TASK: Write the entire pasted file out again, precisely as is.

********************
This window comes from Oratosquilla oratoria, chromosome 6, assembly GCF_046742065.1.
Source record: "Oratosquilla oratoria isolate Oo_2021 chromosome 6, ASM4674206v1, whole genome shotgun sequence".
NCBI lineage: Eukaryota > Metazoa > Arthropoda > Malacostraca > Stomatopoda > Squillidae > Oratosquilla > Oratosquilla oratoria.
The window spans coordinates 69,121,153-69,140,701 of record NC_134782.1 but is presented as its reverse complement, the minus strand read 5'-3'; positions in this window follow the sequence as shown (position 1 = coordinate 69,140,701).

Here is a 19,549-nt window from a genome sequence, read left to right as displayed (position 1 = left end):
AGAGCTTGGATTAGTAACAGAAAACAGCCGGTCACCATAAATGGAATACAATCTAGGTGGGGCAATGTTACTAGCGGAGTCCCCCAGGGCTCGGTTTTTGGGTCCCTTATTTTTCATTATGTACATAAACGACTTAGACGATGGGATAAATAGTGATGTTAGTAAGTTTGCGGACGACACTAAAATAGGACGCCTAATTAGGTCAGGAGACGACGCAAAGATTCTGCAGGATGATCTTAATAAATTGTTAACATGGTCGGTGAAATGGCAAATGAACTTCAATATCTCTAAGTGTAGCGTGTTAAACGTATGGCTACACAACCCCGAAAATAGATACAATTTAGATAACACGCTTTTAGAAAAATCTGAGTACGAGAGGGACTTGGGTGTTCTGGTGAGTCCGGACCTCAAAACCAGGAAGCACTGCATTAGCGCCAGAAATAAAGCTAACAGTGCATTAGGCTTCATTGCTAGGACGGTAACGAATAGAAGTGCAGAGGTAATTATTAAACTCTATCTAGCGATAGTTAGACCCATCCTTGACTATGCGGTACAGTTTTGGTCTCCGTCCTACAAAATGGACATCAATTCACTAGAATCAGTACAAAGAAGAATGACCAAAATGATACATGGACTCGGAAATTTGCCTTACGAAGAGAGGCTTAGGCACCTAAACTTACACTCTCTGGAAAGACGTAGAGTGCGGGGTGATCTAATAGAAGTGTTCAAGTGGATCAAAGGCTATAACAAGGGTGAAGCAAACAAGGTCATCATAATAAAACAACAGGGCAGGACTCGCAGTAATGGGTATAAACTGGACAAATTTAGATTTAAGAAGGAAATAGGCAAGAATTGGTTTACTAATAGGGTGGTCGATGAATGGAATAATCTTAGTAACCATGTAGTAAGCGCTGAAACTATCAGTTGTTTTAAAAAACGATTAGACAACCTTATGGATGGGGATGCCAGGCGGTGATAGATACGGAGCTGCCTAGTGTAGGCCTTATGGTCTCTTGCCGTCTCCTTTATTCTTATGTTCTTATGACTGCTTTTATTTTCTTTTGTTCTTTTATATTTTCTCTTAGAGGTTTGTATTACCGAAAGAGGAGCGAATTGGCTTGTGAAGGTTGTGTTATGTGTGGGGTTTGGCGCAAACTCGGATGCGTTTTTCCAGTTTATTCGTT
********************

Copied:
This window comes from Oratosquilla oratoria, chromosome 6, assembly GCF_046742065.1.
Source record: "Oratosquilla oratoria isolate Oo_2021 chromosome 6, ASM4674206v1, whole genome shotgun sequence".
NCBI lineage: Eukaryota > Metazoa > Arthropoda > Malacostraca > Stomatopoda > Squillidae > Oratosquilla > Oratosquilla oratoria.
The window spans coordinates 69,121,153-69,140,701 of record NC_134782.1 but is presented as its reverse complement, the minus strand read 5'-3'; positions in this window follow the sequence as shown (position 1 = coordinate 69,140,701).

Here is a 19,549-nt window from a genome sequence, read left to right as displayed (position 1 = left end):
AGAGCTTGGATTAGTAACAGAAAACAGCCGGTCACCATAAATGGAATACAATCTAGGTGGGGCAATGTTACTAGCGGAGTCCCCCAGGGCTCGGTTTTTGGGTCCCTTATTTTTCATTATGTACATAAACGACTTAGACGATGGGATAAATAGTGATGTTAGTAAGTTTGCGGACGACACTAAAATAGGACGCCTAATTAGGTCAGGAGACGACGCAAAGATTCTGCAGGATGATCTTAATAAATTGTTAACATGGTCGGTGAAATGGCAAATGAACTTCAATATCTCTAAGTGTAGCGTGTTAAACGTATGGCTACACAACCCCGAAAATAGATACAATTTAGATAACACGCTTTTAGAAAAATCTGAGTACGAGAGGGACTTGGGTGTTCTGGTGAGTCCGGACCTCAAAACCAGGAAGCACTGCATTAGCGCCAGAAATAAAGCTAACAGTGCATTAGGCTTCATTGCTAGGACGGTAACGAATAGAAGTGCAGAGGTAATTATTAAACTCTATCTAGCGATAGTTAGACCCATCCTTGACTATGCGGTACAGTTTTGGTCTCCGTCCTACAAAATGGACATCAATTCACTAGAATCAGTACAAAGAAGAATGACCAAAATGATACATGGACTCGGAAATTTGCCTTACGAAGAGAGGCTTAGGCACCTAAACTTACACTCTCTGGAAAGACGTAGAGTGCGGGGTGATCTAATAGAAGTGTTCAAGTGGATCAAAGGCTATAACAAGGGTGAAGCAAACAAGGTCATCATAATAAAACAACAGGGCAGGACTCGCAGTAATGGGTATAAACTGGACAAATTTAGATTTAAGAAGGAAATAGGCAAGAATTGGTTTACTAATAGGGTGGTCGATGAATGGAATAATCTTAGTAACCATGTAGTAAGCGCTGAAACTATCAGTTGTTTTAAAAAACGATTAGACAACCTTATGGATGGGGATGCCAGGCGGTGATAGATACGGAGCTGCCTAGTGTAGGCCTTATGGTCTCTTGCCGTCTCCTTTATTCTTATGTTCTTATGACTGCTTTTATTTTCTTTTGTTCTTTTATATTTTCTCTTAGAGGTTTGTATTACCGAAAGAGGAGCGAATTGGCTTGTGAAGGTTGTGTTATGTGTGGGGTTTGGCGCAAACTCGGATGCGTTTTTCCAGTTTATTCGTT